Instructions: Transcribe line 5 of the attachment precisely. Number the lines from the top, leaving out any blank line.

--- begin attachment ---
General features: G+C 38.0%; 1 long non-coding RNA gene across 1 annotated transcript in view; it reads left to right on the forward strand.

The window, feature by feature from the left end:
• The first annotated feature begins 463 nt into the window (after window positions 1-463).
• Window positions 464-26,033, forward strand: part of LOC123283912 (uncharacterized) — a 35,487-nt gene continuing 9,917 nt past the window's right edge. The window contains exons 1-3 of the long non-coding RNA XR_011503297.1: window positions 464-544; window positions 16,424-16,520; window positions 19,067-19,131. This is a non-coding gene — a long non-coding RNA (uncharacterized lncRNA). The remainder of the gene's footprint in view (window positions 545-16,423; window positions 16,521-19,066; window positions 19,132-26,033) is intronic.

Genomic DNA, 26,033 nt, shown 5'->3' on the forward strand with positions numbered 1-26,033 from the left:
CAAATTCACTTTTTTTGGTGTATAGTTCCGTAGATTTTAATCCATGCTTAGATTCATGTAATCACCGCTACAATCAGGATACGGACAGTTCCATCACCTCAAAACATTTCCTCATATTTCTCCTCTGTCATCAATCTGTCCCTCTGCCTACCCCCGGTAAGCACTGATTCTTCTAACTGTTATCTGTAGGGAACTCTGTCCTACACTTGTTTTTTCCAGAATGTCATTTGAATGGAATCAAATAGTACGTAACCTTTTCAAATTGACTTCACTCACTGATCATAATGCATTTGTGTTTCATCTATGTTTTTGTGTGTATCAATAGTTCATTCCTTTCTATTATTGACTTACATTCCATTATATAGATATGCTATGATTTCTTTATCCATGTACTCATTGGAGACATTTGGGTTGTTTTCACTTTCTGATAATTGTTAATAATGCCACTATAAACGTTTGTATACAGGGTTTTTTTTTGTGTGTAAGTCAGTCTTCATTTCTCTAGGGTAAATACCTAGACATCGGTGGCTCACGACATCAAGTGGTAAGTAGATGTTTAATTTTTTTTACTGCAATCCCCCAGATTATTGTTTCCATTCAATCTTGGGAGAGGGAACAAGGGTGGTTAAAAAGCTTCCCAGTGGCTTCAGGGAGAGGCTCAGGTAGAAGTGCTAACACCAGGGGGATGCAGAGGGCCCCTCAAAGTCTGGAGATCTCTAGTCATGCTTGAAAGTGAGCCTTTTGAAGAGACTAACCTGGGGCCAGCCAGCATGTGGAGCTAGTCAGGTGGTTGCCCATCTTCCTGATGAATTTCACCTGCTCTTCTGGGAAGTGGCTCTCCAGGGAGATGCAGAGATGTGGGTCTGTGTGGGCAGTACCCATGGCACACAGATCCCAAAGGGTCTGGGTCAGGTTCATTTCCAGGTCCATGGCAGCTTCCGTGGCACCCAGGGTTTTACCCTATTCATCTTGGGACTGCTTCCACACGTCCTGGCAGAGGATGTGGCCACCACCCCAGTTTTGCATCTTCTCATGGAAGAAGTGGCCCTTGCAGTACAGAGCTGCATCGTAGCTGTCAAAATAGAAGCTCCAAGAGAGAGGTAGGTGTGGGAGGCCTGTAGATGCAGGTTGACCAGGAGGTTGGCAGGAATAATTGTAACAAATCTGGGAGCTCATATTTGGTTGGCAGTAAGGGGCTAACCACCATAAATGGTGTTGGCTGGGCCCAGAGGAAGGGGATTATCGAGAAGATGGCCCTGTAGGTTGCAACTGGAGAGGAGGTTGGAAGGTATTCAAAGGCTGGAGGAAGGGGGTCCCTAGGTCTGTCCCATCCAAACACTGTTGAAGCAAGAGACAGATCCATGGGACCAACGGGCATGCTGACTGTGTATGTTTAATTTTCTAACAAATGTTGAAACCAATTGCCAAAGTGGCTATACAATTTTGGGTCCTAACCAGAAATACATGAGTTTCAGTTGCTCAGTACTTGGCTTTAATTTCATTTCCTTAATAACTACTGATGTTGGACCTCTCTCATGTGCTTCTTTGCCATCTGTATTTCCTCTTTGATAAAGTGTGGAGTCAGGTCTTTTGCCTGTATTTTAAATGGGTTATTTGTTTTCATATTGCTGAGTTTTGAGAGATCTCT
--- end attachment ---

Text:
Genomic DNA, 26,033 nt, shown 5'->3' on the forward strand with positions numbered 1-26,033 from the left: